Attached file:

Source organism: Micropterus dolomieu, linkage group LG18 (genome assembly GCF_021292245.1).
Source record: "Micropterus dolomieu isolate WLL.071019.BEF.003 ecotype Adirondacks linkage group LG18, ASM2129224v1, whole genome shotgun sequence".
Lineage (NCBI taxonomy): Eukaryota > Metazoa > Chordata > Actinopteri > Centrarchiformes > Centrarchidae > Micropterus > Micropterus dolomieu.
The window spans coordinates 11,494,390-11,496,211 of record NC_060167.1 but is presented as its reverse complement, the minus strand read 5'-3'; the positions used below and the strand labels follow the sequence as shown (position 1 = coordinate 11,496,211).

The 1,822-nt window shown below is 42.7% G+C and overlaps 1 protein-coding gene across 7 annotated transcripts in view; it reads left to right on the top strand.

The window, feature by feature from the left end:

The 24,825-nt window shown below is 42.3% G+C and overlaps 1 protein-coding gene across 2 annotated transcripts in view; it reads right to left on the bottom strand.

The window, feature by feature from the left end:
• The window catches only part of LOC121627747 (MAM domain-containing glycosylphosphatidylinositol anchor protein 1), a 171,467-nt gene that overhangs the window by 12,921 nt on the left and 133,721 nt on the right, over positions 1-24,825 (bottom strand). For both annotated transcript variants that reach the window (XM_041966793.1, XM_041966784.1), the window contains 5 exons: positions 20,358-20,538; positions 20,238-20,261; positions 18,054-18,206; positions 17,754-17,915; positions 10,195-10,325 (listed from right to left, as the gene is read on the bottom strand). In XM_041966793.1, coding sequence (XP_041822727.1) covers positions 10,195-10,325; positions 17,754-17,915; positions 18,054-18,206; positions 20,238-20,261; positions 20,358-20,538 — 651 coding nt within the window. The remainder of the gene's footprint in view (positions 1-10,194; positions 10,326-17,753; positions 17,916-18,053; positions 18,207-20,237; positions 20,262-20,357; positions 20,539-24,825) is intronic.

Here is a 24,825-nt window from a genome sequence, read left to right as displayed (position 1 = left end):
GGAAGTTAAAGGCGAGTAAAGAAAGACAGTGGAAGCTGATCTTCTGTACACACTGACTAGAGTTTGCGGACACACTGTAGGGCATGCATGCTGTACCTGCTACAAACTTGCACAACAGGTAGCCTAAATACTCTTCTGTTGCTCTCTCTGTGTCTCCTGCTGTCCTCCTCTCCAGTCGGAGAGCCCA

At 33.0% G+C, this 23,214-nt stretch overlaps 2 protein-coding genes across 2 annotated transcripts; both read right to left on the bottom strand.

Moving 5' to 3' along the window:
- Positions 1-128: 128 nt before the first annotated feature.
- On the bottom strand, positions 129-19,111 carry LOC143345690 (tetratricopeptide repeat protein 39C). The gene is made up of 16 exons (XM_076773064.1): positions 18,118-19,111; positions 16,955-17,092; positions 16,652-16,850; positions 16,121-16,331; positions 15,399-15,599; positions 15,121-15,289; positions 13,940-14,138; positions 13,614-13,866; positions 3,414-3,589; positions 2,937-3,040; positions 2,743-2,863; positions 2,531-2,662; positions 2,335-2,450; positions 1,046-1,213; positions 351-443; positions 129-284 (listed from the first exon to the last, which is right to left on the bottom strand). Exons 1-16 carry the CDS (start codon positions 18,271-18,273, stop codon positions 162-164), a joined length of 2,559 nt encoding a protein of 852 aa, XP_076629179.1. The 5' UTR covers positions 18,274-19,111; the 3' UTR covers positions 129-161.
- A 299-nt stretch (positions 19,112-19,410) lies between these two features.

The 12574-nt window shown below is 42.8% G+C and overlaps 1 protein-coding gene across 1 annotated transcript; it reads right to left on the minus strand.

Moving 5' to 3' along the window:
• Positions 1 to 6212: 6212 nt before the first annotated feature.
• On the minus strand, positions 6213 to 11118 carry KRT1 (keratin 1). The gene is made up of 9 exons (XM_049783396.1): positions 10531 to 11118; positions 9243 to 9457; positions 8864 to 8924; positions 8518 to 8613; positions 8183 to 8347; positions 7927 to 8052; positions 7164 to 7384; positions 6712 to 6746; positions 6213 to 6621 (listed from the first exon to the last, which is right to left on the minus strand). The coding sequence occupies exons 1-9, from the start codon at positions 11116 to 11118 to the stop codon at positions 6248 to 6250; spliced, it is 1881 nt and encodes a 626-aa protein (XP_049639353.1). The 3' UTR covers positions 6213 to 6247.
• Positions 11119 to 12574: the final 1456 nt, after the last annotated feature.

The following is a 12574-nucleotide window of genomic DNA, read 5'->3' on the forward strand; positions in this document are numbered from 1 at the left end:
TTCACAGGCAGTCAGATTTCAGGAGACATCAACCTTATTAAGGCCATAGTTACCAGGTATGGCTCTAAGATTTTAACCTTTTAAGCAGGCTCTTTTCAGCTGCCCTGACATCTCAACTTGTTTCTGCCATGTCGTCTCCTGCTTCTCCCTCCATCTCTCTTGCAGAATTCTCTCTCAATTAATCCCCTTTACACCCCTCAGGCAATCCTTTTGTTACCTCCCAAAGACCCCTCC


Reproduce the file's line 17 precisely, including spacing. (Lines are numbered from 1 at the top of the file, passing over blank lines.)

The 12574-nt window shown below is 42.8% G+C and overlaps 1 protein-coding gene across 1 annotated transcript; it reads right to left on the minus strand.